Eddie Powell, Partner, Fladgate LLP (email@example.com)
Gerald Brent, Trainee Solicitor, Fladgate LLP (firstname.lastname@example.org)
The introduction within the EU of the General Data Protection Regulation (GDPR) led to frantic scrambles in the EU to achieve compliance. Such behaviour is understandable, given how easily a complaint may be made to a supervisory authority about organisations which allegedly breach data protection rules: in Britain, the Information Commissioner’s Office (ICO) has provided various user-friendly online forms, a live chat feature and a hotline. In the month following the 25 May deadline, the ICO received over 1,100 data protection complaints. In Ireland over 500 data breach notifications were made, whilst supervisory authorities in France and the Czech Republic received over 400 complaints each.
Next comes the new EU ePrivacy Regulation, predicted to come into effect in 2019 with an intention to harmonise electronic communications standards across the EU. The current proposals will catch over-the-top (OTT) communications service providers, e.g. WhatsApp, Skype and Facebook Messenger, as well as imposing stricter electronic direct marketing requirements. Notably, as the proposals currently stand, they appear to grant businesses the same privacy interests as individuals. This has led to criticism that compliance difficulties will arise, especially when the new regulation also makes use of the high GDPR standard of consent.
Arguments have been made that this relatively onerous European approach will be bad for business; that it will stifle innovation, especially with regard to Europe’s tech industry and its data-driven start-ups. Innovative organisations may simply not be able to afford the necessary compliance-spend. The question of whether or not Europe may ever build a technology sector or tech giant akin to the US’s FAANGs or China’s Baidu, Alibaba and Tencent looms large in such debates.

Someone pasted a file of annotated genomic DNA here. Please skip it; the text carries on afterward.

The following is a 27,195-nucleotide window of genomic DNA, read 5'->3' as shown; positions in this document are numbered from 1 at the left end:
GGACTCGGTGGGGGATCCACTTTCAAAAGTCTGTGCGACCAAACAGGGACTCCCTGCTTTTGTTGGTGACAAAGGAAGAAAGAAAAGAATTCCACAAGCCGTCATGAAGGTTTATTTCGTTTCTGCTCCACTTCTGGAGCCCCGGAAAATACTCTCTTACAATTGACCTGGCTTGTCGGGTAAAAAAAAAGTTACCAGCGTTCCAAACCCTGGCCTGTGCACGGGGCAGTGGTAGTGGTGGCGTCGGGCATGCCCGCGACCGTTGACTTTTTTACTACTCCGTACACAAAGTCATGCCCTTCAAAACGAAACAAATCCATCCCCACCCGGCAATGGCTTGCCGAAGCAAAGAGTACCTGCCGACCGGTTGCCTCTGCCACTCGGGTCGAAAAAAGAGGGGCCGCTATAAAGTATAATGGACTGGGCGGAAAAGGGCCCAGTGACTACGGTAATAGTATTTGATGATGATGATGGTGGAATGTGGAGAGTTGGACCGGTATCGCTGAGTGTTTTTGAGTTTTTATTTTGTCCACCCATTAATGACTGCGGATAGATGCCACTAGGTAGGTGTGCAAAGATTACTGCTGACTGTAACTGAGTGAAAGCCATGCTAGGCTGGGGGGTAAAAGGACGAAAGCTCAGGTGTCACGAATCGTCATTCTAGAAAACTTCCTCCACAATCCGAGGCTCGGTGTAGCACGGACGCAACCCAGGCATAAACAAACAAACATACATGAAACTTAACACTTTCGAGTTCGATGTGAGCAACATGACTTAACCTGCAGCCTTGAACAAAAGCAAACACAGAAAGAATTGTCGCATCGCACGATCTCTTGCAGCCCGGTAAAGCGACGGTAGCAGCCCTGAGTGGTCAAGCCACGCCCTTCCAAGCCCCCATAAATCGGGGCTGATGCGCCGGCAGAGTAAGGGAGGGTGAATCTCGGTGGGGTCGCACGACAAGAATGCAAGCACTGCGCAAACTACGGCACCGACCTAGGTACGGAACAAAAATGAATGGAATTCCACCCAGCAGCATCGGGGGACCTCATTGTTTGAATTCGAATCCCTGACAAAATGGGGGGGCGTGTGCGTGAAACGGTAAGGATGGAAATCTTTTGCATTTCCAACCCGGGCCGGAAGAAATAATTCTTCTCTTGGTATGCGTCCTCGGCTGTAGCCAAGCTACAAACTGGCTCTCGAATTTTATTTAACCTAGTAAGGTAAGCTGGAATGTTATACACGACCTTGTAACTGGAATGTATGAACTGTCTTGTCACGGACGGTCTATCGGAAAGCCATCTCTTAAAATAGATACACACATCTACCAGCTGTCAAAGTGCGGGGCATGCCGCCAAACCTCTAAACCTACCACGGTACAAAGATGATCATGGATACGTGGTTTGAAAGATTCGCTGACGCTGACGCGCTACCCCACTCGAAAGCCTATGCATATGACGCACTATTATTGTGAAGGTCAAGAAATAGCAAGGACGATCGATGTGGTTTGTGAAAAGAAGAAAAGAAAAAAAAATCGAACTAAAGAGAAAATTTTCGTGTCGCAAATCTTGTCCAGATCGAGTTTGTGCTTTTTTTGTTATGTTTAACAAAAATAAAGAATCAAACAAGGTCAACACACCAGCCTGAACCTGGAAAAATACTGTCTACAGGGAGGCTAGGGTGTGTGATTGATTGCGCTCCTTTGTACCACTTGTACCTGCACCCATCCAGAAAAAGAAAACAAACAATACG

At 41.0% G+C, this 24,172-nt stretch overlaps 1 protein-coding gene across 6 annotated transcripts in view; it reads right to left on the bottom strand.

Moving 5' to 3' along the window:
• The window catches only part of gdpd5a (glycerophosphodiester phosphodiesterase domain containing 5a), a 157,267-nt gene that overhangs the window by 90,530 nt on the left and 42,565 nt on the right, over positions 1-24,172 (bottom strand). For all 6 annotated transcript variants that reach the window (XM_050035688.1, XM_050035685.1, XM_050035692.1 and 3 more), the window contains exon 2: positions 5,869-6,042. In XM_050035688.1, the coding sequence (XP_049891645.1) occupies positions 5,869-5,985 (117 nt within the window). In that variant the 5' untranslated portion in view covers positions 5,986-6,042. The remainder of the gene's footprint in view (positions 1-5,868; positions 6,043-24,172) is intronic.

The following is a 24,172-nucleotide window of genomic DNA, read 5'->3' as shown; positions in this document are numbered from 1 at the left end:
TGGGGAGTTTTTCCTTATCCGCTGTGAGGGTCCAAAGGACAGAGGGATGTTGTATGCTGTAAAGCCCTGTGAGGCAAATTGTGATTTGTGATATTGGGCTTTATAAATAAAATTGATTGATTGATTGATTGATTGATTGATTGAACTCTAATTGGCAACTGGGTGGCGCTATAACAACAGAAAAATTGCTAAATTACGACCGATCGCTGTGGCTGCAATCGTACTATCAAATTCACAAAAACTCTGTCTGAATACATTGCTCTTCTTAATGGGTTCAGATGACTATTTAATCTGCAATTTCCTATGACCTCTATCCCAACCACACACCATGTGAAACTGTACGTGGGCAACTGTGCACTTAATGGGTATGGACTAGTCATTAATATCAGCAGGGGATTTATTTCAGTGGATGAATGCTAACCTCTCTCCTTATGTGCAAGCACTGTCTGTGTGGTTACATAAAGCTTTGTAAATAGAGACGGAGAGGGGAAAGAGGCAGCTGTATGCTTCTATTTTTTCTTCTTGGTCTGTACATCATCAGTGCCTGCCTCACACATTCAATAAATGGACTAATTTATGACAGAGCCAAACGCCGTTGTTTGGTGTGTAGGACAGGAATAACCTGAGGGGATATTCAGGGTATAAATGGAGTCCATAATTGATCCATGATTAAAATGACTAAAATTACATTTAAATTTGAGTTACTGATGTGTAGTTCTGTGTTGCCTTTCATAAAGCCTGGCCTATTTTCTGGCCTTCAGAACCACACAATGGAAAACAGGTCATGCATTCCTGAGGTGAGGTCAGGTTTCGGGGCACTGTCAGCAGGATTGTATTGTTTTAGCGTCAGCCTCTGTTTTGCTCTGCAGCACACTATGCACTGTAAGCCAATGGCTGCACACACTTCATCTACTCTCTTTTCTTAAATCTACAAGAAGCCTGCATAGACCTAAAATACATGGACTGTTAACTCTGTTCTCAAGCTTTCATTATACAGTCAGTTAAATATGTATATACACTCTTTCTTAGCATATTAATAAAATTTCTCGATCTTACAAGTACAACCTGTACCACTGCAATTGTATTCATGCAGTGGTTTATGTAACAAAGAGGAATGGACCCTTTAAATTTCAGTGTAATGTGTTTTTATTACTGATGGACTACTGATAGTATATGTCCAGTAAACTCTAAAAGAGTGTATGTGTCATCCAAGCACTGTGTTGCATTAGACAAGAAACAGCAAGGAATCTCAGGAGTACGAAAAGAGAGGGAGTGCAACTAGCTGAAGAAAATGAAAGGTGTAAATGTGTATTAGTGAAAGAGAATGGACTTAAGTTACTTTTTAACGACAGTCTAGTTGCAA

Nevertheless, certain American legislators have called for the US to regain the initiative with regard to progressive data protection rule-making. Indeed, despite opinions differing in the world’s largest market as to whether the European approach is the correct one, California is setting a stand-out example: in June it signed into law its Consumer Privacy Act 2018 (effective 1 January 2020) which follows some of the principles enshrined in the GDPR. Here, Californians will have the right to ask what personal information businesses hold in respect of them, alongside the right to ask for personal information to be deleted.
The California measures also empower consumers to be able to opt out of data sharing; for example companies that sell consumer data to third parties will need to disclose this and supply a link titled “Do not sell my personal information” on their homepages, as just one part of a broader package of consumer rights. However, in representing a set of consumer rights and mandatory disclosures, the Californian act is far narrower than the overarching and multi-faceted European approach of placing the onus on businesses or data controllers to be active from the outset, in particular in respect of data breach notifications and cross-border transfers. Given the concentration of US data-driven business in California, it is possible that these Californian state measures will be used as a model for data protection across the US.
Meanwhile, China has released the latest non-binding standard on personal information protection. The new standard, in certain respects, contains more stringent requirements than the GDPR, and, whilst not legally binding, the government, in referring to them in reviews and approvals, incentivises entities operating in China to adhere to them. The data protection rules (introduced in May) had been written with the GDPR in mind, despite displaying local nuances. For example, the Chinese equivalent of the EU’s ‘right of erasure’ will only be available pursuant to an agreement with the data subject concerned, or if the data controller has breached the law. 
At the same time, 1.4 billion individuals in India do not presently benefit from any specific legislation on privacy or data protection, although a draft Personal Data Protection Bill has now been finalised (some of its particular rules having been informed by the GDPR).
It remains the case that only one Asia-Pacific state, New Zealand, has been found by the EU to have an ‘adequate’ standard of data protection, meaning that personal data may flow there freely from the EU.